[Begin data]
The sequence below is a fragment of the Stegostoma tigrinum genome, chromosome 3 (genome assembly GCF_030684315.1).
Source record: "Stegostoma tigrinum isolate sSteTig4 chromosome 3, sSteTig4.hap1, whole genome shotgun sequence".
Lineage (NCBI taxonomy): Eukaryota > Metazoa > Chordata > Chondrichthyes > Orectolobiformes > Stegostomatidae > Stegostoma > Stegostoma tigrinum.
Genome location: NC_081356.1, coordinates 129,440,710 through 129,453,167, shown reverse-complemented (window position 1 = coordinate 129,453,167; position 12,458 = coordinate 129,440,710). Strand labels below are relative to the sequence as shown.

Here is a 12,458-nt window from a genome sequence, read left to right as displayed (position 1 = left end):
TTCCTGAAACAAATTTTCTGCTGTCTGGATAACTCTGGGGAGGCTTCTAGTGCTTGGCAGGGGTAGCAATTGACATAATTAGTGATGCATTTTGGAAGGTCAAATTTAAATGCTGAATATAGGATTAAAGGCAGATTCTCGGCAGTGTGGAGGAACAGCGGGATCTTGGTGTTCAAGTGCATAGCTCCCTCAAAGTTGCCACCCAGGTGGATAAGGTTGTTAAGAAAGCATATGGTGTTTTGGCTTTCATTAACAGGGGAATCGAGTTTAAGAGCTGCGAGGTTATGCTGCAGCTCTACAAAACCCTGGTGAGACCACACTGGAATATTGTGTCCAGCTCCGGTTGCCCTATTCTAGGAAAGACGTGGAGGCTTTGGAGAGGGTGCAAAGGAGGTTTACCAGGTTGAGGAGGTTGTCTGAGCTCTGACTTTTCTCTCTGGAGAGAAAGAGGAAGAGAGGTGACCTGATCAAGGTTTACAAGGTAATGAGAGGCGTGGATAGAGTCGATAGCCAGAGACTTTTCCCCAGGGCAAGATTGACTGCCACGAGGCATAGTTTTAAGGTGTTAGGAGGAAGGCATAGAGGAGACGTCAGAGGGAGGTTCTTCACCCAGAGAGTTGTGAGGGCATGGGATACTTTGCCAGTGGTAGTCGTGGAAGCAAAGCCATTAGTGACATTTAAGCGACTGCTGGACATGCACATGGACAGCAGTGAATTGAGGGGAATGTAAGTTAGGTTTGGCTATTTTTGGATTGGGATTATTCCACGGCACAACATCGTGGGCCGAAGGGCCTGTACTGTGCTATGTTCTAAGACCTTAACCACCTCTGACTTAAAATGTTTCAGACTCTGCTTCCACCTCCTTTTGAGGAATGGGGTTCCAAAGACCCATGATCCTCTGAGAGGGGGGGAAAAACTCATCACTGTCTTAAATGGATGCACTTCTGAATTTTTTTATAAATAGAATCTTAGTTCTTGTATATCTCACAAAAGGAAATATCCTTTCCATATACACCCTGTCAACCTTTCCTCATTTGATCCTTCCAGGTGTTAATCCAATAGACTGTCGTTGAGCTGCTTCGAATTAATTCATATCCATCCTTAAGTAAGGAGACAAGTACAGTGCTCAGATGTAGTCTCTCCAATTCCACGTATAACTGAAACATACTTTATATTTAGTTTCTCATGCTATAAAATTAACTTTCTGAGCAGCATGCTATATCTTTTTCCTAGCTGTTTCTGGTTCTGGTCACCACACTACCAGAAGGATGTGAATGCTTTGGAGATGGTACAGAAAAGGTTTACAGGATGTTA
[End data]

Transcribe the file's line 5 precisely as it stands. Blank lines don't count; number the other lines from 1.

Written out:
Here is a 12,458-nt window from a genome sequence, read left to right as displayed (position 1 = left end):